THE GAP BETWEEN MY ANALYSIS OF THE U.S. ECONOMY AND WHAT REPUBLICANS THINK WOULD APPEAR TO BE OF MONUMENTAL PROPORTIONS
As best I can tell so far, there is virtually no relationship between what Republicans are saying—and America’s very real structural economic problems. It doesn’t augur well for the 2016 Elections
3 Radical Republican Ideas for Growing the EconomyInc.
If you’ve been waiting for the Republican presidential candidates to address your small business concerns, last night was your night.
The fourth Republican debate, held in Milwaukee and hosted by Fox News, focused almost exclusively on the economy and issues critical to entrepreneurship. And despite the candidate’s hyperbole and hysteria, which frequently painted Democratic front-runner Hillary Clinton as a liar intent on taking the U.S. down a path to the fiery hell of socialism, the prescription is quite simple, even if it is uncompromisingly radical:
Cut taxes so much and so deeply that the federal government can no longer function; eliminate any and all regulations that impinge on business; and let the free market do its thing without hindrance.
“The secret sauce of America is innovation, and entrepreneurship; it is why we must cut our government down to size, and hold it accountable,” a stern and unsmiling Carly Fiorina, the former Hewlett-Packard Chief, said during her introductory remarks.
Here’s a look at their proposals.
1. Flat tax to the rescue.
Over the past few months, a steady stream of candidates from real estate mogul Donald Trump to Florida Senator Marco Rubio has released proposals to lower taxes, primarily through a flat tax. Last night candidates rehashed their stances. Ted Cruz, appealing to conservative religious voters said, “There are more words in the IRS code than there are in the Bible, and not a one of them is as good.” He’d lower the corporate tax to 16 percent from its current top federal rate of 35 percent. He’d also abolish the estate tax and the IRS. Retired neurosurgeon Ben Carson said again he would install a flat tax of between 10 percent and 15 percent for everyone regardless of income, based on a biblical tithing system. Fiorina would condense the entire tax code to just three pages from more than 70,000 pages today, she says. Kentucky Senator Rand Paul would cut both the corporate and individual tax rates to 14.5 percent. Most candidates said they would eliminate the payroll tax, and would close up all tax loopholes, but they would keep the mortgage interest deduction and deductions for charity.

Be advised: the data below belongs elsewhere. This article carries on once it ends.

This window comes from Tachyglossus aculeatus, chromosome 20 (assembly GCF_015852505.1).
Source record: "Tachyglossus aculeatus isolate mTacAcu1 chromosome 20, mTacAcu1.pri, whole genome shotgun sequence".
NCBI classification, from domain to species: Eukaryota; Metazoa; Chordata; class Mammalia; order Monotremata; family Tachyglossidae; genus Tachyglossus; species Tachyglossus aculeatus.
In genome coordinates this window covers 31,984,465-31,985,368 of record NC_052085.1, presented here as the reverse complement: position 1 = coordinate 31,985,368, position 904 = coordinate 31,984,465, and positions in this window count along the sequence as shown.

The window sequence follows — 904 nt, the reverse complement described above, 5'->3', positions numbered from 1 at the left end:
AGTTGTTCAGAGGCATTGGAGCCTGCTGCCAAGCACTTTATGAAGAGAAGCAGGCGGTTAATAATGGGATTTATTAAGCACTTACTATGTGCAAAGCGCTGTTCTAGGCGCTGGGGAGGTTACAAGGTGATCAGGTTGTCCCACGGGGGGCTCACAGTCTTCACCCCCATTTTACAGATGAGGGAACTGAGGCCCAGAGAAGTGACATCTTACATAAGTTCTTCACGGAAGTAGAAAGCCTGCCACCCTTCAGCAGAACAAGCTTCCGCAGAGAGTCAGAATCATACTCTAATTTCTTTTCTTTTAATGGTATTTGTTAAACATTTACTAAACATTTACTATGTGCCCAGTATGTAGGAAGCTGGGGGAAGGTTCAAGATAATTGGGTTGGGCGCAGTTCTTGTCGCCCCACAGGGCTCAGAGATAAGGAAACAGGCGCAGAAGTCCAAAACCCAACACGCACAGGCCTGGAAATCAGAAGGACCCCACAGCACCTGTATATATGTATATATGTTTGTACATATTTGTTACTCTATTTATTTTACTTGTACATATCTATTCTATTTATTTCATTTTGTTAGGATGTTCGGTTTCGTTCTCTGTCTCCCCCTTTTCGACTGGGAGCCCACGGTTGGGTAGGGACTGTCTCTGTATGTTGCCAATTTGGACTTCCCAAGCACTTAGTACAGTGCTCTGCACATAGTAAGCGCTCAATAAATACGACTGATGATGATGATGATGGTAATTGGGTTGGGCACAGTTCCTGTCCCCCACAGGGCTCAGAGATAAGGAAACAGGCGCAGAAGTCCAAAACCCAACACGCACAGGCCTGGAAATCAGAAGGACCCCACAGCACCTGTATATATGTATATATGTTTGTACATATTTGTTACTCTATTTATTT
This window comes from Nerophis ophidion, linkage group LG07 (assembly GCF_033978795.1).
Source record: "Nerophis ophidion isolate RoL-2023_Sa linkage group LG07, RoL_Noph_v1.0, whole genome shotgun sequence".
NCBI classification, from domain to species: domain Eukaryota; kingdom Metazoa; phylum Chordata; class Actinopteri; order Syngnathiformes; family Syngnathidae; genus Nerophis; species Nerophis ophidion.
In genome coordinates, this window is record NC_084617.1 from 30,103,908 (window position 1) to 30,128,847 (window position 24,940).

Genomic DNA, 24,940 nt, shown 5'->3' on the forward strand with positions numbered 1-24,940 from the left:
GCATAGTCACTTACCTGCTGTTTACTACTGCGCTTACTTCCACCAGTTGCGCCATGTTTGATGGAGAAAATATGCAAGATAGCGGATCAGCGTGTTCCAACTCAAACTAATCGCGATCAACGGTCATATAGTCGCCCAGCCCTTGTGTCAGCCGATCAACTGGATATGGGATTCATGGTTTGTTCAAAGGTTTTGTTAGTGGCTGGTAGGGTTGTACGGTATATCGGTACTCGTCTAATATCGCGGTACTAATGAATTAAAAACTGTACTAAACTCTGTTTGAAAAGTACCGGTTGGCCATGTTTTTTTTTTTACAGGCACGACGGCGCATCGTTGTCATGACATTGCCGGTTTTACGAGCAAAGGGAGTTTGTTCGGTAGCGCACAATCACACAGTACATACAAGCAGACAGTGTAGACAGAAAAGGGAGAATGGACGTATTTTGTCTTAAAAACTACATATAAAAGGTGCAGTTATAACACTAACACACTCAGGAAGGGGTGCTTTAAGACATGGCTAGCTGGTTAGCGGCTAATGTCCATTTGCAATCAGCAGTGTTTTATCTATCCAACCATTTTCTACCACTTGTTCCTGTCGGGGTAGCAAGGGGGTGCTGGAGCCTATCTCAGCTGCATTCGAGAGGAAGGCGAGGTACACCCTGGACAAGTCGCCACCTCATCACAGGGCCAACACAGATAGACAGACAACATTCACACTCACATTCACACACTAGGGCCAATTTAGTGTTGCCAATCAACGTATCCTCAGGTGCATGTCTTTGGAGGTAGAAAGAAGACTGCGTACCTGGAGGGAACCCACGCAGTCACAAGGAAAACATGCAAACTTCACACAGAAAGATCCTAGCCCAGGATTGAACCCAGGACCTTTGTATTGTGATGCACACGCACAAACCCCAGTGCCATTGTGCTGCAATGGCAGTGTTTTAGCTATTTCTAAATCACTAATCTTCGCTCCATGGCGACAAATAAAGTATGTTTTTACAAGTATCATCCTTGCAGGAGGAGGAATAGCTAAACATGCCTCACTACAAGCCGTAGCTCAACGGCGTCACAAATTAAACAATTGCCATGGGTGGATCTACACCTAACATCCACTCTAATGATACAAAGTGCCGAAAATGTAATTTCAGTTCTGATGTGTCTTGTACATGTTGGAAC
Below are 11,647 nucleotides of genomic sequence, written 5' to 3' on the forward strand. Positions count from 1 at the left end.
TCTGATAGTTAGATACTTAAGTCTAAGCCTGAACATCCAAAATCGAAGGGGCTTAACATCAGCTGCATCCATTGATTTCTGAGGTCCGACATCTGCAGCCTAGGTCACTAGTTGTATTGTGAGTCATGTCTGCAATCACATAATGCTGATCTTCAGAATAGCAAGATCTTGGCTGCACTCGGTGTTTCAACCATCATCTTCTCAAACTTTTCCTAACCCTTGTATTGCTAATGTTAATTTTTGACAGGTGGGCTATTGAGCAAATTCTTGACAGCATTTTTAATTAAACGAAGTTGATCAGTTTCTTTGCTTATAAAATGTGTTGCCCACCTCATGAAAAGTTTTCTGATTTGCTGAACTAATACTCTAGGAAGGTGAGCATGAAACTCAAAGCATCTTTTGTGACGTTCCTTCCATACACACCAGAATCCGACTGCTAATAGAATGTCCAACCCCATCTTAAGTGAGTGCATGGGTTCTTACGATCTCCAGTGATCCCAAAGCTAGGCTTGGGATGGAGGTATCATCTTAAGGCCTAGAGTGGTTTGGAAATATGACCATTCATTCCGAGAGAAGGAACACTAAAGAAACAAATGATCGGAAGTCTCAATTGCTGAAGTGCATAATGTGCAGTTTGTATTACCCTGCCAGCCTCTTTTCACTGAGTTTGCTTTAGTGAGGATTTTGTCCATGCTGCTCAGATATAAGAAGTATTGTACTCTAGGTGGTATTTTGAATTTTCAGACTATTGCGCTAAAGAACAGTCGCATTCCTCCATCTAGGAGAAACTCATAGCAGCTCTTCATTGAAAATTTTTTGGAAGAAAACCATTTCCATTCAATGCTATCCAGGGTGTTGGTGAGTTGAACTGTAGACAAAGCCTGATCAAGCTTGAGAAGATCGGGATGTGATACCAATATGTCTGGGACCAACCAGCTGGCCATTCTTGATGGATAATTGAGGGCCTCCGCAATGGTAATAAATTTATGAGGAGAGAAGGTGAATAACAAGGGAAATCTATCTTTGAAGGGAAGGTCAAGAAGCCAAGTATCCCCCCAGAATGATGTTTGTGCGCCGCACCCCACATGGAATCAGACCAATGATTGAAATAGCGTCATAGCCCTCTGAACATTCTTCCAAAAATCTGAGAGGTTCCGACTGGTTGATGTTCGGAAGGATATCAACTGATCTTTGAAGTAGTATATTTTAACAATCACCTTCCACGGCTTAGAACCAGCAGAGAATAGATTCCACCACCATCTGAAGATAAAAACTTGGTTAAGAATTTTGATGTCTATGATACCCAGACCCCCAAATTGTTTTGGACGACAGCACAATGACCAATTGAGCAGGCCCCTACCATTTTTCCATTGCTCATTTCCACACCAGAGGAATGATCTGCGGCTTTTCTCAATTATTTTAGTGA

2. Kill all regulations.
The message from Republican presidential hopefuls last night was that the only good regulation is a dead regulation. “On the regulatory side I think we need to repeal every rule that Barack Obama has in terms of work in progress, every one of them,” former Florida Governor Jeb Bush said, as he tried to engage excitement in his flagging campaign. The other candidates had their own recipes. They’d gut key provisions from the Environmental Protection Agency, including the Clean Power Plan and the Clean Water Act. All would repeal the Dodd-Frank banking regulations, put into place after Wall Street abuses led to the financial crisis. And they’d push legislation, called the Regulations From the Executive in Need of Scrutiny (REINS) Act, that would put Congress in charge of any new regulations, put forward by the executive branch, with an economic impact of $100 million or more. “We are in a global competition now,” Rubio said. “And we lose that competition because we have the highest business tax rate in the industrialized world, because we have regulations that continue to grow by the billions every single week.”
3. Let the free market reign.
The only government worth having is one that’s “so small you can barely see it,” Paul said, summing up the views of most of the candidates. A smaller government would necessarily mean a bigger private sector, with a proportionately greater influence on the economy, Bush said. He added that the U.S. would naturally get to a 4 percent economic growth rate if people didn’t rely on the government and its growing deficit. As for Trump, who said he opposes raising the minimum wage to the $15 an hour level that many Democrats favor, the free market should run with little input from the government. “People have to go out, they have to work really hard and have to get into that upper stratum,” Trump said. Added Cruz: “If we get back to the free market principles and constitutional liberties that built this country, we can turn this country around.”